NPN RTD featureThis post is written as part of the Round Table Discussions with Natural Parent Network volunteers. In an effort to discuss, support, and promote a kinder, more gentle world, we are taking an in depth view of various books. Our current book is No Drama Discipline by Daniel J. Siegel, M.D. and Tina Payne Bryson, Ph. D, authors of the book The Whole Brain Child. We hope you will join us with an open mind and a desire for change and growth.

 

It was shortly after the birth of our third child. The kids and I were driving 40+ minutes one way in order to see our chiropractor, who was completely worth the drive. However, driving with a newborn is always a bit stressful for me. None of my children have been thrilled with driving at first, and I always felt a need to rush at the door the second the baby was finished nursing so that we could more easily make it to our destination.

Photo by Ken Wilcox

Photo by Ken Wilcox

On this particular day, we had already been in to see the chiropractor and were back out in the waiting area. I was nursing the baby, and my two older children, then almost three and almost five, were playing with toys. As the baby finished, I was thinking about getting everyone packed up and into the van as quickly as possible for the commute home. I didn’t really register the disagreement between my kids until it had begun to escalate, voices raising and some large arm waving. The already stressed out part of me wanted to tell my children to “come on” because we needed to go. Out of the corner of my eye, I caught the receptionists look over as they saw me putting the baby back in the sling and trying to get ready to go. The small part of me that still occasionally wonders if someone is judging my parenting kicked in, but I knew what I needed to do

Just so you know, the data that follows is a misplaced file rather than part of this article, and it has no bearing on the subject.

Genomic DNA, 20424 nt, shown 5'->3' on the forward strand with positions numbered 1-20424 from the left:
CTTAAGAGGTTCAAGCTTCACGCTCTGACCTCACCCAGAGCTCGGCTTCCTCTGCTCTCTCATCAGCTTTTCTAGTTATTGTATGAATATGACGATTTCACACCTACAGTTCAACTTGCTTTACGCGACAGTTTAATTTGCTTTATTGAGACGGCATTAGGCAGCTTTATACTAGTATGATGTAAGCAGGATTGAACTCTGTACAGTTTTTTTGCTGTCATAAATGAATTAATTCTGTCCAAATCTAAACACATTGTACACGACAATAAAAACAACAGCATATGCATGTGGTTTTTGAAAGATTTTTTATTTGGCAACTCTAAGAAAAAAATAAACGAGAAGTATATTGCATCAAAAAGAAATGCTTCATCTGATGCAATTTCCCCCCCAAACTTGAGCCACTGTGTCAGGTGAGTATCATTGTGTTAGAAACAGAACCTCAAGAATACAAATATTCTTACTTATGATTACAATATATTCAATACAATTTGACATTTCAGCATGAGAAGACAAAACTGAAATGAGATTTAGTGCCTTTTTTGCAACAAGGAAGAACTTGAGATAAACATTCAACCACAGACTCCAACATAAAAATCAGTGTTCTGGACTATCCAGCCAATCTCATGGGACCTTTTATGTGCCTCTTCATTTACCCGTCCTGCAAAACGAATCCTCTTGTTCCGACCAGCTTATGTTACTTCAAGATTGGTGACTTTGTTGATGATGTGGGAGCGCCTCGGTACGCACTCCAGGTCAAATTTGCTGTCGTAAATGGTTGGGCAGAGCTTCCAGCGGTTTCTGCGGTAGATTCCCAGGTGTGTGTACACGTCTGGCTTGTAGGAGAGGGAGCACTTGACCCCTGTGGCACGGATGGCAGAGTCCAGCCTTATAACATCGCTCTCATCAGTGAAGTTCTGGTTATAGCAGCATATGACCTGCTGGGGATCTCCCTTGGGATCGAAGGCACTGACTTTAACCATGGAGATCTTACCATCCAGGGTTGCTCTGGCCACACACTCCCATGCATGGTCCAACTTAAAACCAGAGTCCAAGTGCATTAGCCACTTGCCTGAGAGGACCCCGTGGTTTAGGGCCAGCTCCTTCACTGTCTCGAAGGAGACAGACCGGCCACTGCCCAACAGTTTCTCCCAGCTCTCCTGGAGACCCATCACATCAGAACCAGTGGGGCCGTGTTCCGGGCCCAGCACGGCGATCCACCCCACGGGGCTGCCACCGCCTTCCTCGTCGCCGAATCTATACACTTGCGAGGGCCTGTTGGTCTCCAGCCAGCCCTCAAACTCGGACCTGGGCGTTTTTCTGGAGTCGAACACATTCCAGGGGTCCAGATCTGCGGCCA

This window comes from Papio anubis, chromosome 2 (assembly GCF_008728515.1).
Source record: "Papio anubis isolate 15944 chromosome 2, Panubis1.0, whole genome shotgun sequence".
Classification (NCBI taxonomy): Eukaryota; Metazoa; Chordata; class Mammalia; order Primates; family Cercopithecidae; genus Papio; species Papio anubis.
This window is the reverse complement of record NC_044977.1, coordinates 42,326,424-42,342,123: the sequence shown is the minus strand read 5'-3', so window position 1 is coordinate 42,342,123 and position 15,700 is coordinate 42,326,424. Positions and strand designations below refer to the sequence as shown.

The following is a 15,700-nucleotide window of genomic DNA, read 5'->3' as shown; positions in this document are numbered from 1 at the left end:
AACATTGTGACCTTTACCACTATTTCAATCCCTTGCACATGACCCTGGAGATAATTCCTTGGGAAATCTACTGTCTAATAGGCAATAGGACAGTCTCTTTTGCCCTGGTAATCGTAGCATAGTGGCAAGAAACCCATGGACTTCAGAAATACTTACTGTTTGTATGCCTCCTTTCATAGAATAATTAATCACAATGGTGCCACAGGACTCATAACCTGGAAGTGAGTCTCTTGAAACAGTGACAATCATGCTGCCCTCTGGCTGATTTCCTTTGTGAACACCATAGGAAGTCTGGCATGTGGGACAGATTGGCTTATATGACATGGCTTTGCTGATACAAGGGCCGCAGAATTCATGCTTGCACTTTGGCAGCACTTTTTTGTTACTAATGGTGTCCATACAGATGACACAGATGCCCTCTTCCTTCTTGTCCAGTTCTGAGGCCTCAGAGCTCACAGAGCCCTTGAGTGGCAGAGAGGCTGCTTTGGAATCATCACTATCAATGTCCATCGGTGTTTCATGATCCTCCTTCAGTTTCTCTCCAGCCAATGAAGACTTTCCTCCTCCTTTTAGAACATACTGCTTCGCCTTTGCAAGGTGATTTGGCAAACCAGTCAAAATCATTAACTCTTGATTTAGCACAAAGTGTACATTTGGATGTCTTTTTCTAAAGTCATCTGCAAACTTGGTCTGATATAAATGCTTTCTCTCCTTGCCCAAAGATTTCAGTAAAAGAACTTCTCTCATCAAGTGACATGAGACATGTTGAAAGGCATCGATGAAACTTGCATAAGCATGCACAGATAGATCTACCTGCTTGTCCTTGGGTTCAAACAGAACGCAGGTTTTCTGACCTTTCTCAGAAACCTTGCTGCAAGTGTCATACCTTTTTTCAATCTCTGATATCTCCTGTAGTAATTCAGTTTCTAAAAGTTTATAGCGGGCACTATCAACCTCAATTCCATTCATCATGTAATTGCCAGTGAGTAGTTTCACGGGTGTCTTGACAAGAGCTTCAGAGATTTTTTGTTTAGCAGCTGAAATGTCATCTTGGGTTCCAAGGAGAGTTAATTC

I took a deep breath, got down to their level, and one by one asked them to tell me what was going on. The television in the play area was on when we had entered. One of my children wanted to turn the television off, and the other wanted to leave it on. Both were adamant in their resolve and together were at an impasse. A little more questioning and I discovered the reasoning for each child. The child who wanted to turn the television off was concerned about wasting electricity and the television potentially being loud and bothering other people. The child who wanted to leave the television on was concerned that someone might want to watch it. I pointed out that they both were coming from a place of thinking about others. When they realized that, we were able to work out a solution which worked for everyone.